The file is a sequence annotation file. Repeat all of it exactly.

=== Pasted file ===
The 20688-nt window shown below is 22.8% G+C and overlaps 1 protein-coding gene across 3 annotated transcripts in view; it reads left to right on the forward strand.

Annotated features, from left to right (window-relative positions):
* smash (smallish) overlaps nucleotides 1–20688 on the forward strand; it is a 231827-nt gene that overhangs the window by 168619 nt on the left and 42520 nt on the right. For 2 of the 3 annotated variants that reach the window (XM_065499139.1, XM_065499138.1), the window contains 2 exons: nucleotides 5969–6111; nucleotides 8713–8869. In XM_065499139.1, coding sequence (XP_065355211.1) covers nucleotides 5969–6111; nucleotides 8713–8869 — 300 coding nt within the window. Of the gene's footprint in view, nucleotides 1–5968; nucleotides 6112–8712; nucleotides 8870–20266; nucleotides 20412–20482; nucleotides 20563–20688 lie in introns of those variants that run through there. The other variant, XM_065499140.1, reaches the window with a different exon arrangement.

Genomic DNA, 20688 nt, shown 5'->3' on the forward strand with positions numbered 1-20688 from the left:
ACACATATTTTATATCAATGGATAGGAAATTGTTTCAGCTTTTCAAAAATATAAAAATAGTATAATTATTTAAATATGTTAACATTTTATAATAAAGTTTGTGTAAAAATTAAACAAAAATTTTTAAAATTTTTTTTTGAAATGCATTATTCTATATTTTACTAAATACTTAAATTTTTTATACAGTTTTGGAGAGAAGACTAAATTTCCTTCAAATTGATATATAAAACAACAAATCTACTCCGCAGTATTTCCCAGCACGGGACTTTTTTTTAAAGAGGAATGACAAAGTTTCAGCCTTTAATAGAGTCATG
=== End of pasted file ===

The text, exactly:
The 20688-nt window shown below is 22.8% G+C and overlaps 1 protein-coding gene across 3 annotated transcripts in view; it reads left to right on the forward strand.

Annotated features, from left to right (window-relative positions):
* smash (smallish) overlaps nucleotides 1–20688 on the forward strand; it is a 231827-nt gene that overhangs the window by 168619 nt on the left and 42520 nt on the right. For 2 of the 3 annotated variants that reach the window (XM_065499139.1, XM_065499138.1), the window contains 2 exons: nucleotides 5969–6111; nucleotides 8713–8869. In XM_065499139.1, coding sequence (XP_065355211.1) covers nucleotides 5969–6111; nucleotides 8713–8869 — 300 coding nt within the window. Of the gene's footprint in view, nucleotides 1–5968; nucleotides 6112–8712; nucleotides 8870–20266; nucleotides 20412–20482; nucleotides 20563–20688 lie in introns of those variants that run through there. The other variant, XM_065499140.1, reaches the window with a different exon arrangement.

Genomic DNA, 20688 nt, shown 5'->3' on the forward strand with positions numbered 1-20688 from the left:
ACACATATTTTATATCAATGGATAGGAAATTGTTTCAGCTTTTCAAAAATATAAAAATAGTATAATTATTTAAATATGTTAACATTTTATAATAAAGTTTGTGTAAAAATTAAACAAAAATTTTTAAAATTTTTTTTTGAAATGCATTATTCTATATTTTACTAAATACTTAAATTTTTTATACAGTTTTGGAGAGAAGACTAAATTTCCTTCAAATTGATATATAAAACAACAAATCTACTCCGCAGTATTTCCCAGCACGGGACTTTTTTTTAAAGAGGAATGACAAAGTTTCAGCCTTTAATAGAGTCATG